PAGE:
Why is that? I wondered then and I wonder now. Why is there no one nearer his home fit to be his bride? Why has he to travel to find someone suitable? How am I suitable?
‘Well,’ the teacup in Mam’s hand had rattled as she spoke, ‘there is a great deal said about love and not much understood, Mr Jenkins. Respect and kindness have a lot to recommend them.’
He had nodded then, smiled, relieved that it was agreed. This was to be no love match.
Now he takes off his hat and holds it, too tight, in his hands, his long fingers turning it restlessly. His sandy hair is unruly, beginning to fall into curls at his collar, and in need of cutting. His gaze cannot settle on anything nor anyone.
‘A fine morning for it, Mrs Pritchard,’ he says. Mam agrees. Now he puts his eyes on me. ‘You look . . . very well, Morgana.’
Is that the best he can do?
‘Shall we go in?’ Mam is anxious to get this done before I take it into my mind to bolt. She still has a firm hold on my arm.
Inside, old Mrs Roberts stands next to the pitifully small floral displays. Mam oohs and aahs and thanks her. Reverend Thomas is all welcomes and delighteds. Mam puts me where I am to stand and Cai Tomos Jenkins stands beside me. I will not look at him. I have nothing to say to him.
The reverend starts up his words and I go to another place. Somewhere wild and high and free, untroubled by the silliness of men and their plans. There is a piece of hill above Cwmdu so steep that even the sheep won’t tread there. The surface is neither grass nor rock, but shifting shale that defies the hold of foot or hoof. To climb to the top you have to lean sideways into the slope, let your feet slip down half a pace for each you ascend. No good will come of fighting the mountain. You have to work in harmony with it. Be patient, be accepting of its unsettling ways, and it will slowly bear you up to the summit. And at the summit you will be made anew. Such vistas! Such distances! Such air that has not been breathed by damp lungs, or sucked in by furnace or fire. Air that fills your soul as well as your body.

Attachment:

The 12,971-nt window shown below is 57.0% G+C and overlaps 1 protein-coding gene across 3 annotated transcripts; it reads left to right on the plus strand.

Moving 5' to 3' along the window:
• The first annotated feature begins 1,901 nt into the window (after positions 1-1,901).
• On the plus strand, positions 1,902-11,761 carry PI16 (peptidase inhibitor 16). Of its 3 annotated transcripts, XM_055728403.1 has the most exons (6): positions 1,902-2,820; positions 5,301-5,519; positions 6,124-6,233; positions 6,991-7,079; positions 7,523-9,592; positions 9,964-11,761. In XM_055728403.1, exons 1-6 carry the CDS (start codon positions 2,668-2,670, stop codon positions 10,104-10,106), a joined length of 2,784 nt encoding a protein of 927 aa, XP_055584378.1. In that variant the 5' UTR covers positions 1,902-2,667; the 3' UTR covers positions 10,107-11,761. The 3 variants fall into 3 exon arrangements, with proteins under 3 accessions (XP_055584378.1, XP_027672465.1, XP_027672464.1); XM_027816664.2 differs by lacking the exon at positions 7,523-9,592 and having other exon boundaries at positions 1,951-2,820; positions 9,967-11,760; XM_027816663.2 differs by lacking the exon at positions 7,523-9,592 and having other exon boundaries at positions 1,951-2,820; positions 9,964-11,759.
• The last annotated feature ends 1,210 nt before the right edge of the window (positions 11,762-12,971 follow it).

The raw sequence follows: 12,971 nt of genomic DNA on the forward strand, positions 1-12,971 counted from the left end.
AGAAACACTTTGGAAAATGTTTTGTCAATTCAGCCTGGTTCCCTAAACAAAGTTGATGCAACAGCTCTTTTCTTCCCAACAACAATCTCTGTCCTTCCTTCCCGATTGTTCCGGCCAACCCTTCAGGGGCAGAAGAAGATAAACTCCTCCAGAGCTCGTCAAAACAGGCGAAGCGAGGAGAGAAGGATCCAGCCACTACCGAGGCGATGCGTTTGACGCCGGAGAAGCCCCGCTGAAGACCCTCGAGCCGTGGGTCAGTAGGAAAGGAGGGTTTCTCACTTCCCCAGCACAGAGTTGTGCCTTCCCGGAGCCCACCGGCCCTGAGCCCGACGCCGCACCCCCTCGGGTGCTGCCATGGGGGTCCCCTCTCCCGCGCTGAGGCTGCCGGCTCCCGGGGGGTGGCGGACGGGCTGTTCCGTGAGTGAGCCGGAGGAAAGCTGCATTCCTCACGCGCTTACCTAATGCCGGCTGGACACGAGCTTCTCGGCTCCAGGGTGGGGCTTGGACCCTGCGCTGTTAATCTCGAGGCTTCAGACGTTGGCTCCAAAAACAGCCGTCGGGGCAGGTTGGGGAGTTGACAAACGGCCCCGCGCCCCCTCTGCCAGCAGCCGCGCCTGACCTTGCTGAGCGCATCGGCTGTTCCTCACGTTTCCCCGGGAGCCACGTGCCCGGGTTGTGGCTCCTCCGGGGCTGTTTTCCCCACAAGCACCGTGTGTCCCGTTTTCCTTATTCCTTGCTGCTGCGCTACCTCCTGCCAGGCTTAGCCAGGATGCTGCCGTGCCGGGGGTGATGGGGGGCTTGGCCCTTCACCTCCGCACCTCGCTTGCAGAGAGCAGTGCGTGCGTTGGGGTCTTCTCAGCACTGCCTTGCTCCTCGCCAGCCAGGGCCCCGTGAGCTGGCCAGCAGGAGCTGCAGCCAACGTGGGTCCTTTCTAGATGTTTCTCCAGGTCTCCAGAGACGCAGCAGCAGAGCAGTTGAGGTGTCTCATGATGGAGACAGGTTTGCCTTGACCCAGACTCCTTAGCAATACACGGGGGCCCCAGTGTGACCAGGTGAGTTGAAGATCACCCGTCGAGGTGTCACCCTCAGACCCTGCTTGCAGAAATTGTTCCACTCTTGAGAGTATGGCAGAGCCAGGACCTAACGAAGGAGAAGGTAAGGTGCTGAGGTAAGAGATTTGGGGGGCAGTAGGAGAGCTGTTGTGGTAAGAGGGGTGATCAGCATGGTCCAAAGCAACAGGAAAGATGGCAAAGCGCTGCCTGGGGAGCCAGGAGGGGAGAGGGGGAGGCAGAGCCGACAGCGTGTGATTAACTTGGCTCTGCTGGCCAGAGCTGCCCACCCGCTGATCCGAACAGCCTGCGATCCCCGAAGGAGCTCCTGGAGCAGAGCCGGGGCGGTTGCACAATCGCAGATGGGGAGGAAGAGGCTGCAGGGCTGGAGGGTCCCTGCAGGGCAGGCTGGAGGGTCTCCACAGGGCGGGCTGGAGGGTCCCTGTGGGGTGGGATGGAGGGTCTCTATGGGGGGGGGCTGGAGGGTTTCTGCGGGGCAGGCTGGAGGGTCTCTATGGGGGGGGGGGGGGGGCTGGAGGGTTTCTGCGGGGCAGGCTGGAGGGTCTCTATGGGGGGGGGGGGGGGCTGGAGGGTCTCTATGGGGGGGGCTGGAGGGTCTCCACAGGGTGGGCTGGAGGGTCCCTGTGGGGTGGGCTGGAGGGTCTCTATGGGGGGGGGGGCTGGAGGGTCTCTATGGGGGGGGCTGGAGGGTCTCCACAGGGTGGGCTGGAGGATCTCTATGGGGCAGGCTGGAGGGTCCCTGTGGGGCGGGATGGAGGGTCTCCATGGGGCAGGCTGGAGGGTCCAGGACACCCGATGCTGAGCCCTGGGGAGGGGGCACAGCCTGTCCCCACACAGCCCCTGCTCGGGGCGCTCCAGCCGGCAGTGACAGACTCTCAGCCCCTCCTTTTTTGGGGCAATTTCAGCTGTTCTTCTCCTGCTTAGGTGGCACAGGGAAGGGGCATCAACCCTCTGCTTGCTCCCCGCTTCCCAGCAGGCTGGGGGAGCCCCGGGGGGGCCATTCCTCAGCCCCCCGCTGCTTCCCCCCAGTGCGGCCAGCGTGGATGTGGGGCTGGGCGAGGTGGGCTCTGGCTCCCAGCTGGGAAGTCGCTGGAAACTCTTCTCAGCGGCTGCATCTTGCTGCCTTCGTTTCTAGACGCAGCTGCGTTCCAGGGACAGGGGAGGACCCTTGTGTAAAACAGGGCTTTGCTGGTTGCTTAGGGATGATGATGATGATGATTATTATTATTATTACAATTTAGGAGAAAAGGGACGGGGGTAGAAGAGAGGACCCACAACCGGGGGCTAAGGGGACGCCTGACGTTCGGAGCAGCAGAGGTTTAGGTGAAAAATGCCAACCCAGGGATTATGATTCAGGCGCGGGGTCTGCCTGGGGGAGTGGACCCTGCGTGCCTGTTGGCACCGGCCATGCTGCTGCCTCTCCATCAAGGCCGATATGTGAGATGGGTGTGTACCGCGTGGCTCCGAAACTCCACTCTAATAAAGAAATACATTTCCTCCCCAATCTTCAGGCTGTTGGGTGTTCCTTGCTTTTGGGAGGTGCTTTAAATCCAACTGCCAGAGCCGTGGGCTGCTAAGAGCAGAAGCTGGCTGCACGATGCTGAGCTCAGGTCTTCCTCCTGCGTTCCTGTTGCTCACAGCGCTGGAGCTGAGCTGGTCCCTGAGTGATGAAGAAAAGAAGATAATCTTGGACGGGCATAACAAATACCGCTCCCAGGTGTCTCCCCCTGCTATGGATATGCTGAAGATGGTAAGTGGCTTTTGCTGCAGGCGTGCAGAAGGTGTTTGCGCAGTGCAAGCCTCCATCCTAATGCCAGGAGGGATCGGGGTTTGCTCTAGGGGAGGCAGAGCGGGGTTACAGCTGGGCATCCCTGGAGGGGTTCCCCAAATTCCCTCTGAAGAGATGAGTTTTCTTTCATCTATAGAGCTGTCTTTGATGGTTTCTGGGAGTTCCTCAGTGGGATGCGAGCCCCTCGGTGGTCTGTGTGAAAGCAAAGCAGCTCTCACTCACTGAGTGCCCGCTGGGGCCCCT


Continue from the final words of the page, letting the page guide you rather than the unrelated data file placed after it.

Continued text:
‘And do you, Morgana Rhiannon Pritchard, take this man to be your husband . . . ?’
At the mention of my name I am pulled back into the chapel with a speed to make me dizzy.
‘Morgana?’ Mam puts her hand on my arm once more. Something is expected of me. She turns to Reverend Thomas, imploring.
He treats me to a smile so unsuited to being there I wonder it does not slip off his face.
‘I know you cannot speak, child,’ he says.
‘Does not,’ Mam corrects him. ‘She can, Reverend, or at least, she could when she was a very small child. At pres- ent, she does not.’
She omits to tell him to exactly how many years ‘at present’ applies.
The smile falters a little, leaving his eyes and remaining only around his wet mouth.
‘Quite so,’ says he. Then, louder and slower, ‘Morgana, it is necessary that we know you consent to be Mr Jenkins’s wife. Now, when I ask again, if you agree, just nod, as clearly as you are able.’
Why does he assume silent to be the same as simple? I feel all eyes upon me now. The reverend speaks a few lines more, and then leaves a gap for my response. There is a sound in my head like the waterfall up at Blaencwm when the river is in full spate. The heat of my mother’s short breath reaches me. It is not the breath of a well woman. I know this. And, knowing this, I nod.
I turn and look at my husband. He smiles down at me, a faltering gesture of friendliness as he slips the narrow band of gold on to my finger.
‘Excellent!’ cries Reverend Thomas, hastily declaring us man and wife and snapping his good book shut with a puff of dust to seal my fate.
I grind my teeth. The door of the chapel flies open with a bang as it hits the wall. The reverend exclaims at the suddenness of the wind, of how abruptly the weather can change this time of year. A fierce rush of air disturbs the interior, rattling the hymnals in the pews, and tearing petals from the more delicate flowers.
I turn my gaze from a startled Cai Jenkins. I feel my mother’s disapproval upon me.